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The Wrong Kind of Green

March 19, 2010

A really great article appear in The Nation early this month, titled “The Wrong Kind of Green.”

One of the big debates I’ve had with myself for a long time (especially while I was in Copenhagen) was about how to take a stance on political issues. Do I opt to support policies that move an inch in light of what is “politically realistic?” Or do I call for exactly what science demands and denounce anything less than that?

While I still can’t totally agree with the “System Change, Not Climate Change” argument that the author puts forth, he does bring up some good points that make me feel like I should never support anything less than what science demands: The conservatives take a position so far to the right, that they force the middle to move their way. If the left takes a centrist position in favor of some movement, that position continues to move to the right by definition.

From the article:

By pretending the broken system can work–and will work, in just a moment, after just one more Democratic win, or another, or another–the big green groups are preventing the appropriate response from concerned citizens, which is fury at the system itself. They are offering placebos to calm us down when they should be conducting and amplifying our anger at this betrayal of our safety by our politicians. The US climate bills are long-term plans: they lock us into a woefully inadequate schedule of carbon cuts all the way to 2050. So when green groups cheer them on, they are giving their approval to a path to destruction–and calling it progress.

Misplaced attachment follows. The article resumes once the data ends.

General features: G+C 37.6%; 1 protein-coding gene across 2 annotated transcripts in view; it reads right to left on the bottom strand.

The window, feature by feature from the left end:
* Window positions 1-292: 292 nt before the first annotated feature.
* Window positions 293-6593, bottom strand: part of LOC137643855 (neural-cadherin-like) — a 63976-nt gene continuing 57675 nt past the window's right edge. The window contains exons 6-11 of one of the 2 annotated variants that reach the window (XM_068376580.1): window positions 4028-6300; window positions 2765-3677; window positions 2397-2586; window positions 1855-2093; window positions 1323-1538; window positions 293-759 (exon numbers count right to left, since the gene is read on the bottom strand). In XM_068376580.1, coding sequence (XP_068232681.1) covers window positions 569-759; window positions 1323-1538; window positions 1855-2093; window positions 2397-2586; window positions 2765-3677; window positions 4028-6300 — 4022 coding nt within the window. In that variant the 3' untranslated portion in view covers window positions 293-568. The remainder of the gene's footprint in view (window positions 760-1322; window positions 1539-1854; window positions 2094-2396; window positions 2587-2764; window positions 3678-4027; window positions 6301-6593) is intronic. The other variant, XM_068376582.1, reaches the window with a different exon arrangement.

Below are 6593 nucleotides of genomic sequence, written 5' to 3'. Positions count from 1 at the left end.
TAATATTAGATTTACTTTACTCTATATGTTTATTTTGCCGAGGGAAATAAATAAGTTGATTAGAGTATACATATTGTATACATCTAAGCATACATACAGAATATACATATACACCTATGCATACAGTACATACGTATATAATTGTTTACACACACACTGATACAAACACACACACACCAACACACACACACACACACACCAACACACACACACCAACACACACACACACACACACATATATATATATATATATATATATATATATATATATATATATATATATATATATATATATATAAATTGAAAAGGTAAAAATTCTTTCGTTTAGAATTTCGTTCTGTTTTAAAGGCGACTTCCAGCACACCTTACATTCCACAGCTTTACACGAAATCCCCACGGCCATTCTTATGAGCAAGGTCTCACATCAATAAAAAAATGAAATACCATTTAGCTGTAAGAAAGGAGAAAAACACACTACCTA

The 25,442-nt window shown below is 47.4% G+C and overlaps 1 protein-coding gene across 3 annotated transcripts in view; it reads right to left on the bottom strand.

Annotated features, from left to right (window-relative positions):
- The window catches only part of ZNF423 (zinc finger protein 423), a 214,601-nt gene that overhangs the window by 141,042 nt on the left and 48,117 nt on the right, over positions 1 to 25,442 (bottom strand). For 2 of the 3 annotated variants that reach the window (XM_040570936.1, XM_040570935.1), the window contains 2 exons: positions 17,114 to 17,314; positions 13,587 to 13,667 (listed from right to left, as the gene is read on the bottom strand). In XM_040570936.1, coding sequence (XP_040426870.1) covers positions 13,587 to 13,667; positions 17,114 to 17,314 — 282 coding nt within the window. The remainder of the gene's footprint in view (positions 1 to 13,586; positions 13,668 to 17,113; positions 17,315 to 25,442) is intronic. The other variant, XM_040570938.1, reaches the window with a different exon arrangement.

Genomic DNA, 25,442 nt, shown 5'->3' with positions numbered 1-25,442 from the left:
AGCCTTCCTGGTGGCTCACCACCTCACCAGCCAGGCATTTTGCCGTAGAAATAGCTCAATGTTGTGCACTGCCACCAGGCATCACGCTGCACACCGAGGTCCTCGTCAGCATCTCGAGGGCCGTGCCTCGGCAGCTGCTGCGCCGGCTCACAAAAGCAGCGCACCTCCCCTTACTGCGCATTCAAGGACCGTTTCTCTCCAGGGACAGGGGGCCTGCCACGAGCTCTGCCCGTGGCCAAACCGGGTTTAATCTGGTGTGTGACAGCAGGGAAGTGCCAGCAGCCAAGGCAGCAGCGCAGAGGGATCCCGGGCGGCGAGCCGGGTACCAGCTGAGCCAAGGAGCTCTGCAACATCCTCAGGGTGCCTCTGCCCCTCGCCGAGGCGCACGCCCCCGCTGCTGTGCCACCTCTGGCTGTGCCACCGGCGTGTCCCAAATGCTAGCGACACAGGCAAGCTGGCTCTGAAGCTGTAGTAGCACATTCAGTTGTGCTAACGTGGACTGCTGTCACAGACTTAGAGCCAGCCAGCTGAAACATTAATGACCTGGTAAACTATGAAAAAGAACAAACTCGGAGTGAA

Even within the constraints of the existing system, their approach makes for poor political tactics. As Suckling puts it, “They have an incredibly naïve political posture. Every time the Dems come out with a bill, no matter how appallingly short of the scientific requirements it is, they cheer it and say it’s great. So the politicians have zero reason to strengthen that bill. If you’ve already announced that you’ve been captured, then they don’t need to give you anything. Compare that to how the Chamber of Commerce or the fossil fuel corporations behave. They stake out a position on the far right, and they demand the center move their way. It works for them. They act like real activists, while the supposed activists stand at the back of the room and cheer at whatever bone is thrown their way.”

The one point that I slightly disagree with is whether passing some bill is better than passing none. Even if I do decide that I wouldn’t support it because it isn’t in line with science, I think there is still an argument to be made that passing the bill is the hardest part and it is easier to amend it later.

I’m sure my opinion will fluctuate on this issue for some time. For now, I’m really feeling the need to be the “left flank” and move the center more in my direction.

Update: The Nation also posted the responses from all of the “Big Greens” mentioned in the article.

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